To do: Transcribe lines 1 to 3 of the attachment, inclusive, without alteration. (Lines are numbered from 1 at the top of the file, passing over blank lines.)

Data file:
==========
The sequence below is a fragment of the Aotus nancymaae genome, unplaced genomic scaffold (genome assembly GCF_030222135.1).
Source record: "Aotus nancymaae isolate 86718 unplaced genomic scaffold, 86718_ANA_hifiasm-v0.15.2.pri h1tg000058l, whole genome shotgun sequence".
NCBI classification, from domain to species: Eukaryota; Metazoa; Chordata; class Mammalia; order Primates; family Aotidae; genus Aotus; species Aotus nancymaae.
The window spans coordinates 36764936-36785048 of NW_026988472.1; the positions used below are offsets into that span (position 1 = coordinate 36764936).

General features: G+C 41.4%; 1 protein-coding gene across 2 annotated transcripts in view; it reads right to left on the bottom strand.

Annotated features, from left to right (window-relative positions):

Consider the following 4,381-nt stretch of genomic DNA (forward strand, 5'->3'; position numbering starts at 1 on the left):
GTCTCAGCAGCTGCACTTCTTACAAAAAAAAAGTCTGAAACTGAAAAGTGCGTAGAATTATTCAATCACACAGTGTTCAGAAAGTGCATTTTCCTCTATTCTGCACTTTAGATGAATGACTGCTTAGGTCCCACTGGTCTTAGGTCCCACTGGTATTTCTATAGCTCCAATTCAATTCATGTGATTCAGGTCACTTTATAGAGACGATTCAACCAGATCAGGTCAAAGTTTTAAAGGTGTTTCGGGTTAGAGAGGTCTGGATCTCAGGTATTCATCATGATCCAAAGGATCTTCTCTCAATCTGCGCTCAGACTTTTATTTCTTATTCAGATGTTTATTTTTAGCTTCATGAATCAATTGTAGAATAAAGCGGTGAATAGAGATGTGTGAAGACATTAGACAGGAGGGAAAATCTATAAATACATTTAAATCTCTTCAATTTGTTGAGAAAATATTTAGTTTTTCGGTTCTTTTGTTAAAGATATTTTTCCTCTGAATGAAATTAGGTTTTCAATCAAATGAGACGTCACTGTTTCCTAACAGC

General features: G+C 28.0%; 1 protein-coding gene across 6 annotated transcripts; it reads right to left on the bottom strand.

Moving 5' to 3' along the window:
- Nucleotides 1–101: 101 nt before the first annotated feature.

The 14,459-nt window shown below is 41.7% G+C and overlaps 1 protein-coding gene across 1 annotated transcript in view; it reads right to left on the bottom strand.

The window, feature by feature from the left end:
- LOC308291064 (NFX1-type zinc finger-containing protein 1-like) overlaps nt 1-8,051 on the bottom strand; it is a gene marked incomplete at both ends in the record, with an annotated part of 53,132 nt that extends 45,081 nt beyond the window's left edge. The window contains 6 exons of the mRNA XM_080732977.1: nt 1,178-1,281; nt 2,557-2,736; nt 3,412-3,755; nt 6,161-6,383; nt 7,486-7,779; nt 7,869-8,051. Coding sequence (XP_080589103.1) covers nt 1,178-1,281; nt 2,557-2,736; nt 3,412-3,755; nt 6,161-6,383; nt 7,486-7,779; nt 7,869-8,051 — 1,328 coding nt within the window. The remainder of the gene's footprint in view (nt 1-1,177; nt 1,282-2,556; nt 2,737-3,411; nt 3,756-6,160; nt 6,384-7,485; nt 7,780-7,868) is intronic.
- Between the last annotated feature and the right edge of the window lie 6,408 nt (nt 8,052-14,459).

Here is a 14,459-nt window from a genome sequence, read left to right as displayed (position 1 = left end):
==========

The sequence below is a fragment of the Aotus nancymaae genome, unplaced genomic scaffold (genome assembly GCF_030222135.1).
Source record: "Aotus nancymaae isolate 86718 unplaced genomic scaffold, 86718_ANA_hifiasm-v0.15.2.pri h1tg000058l, whole genome shotgun sequence".
NCBI classification, from domain to species: Eukaryota; Metazoa; Chordata; class Mammalia; order Primates; family Aotidae; genus Aotus; species Aotus nancymaae.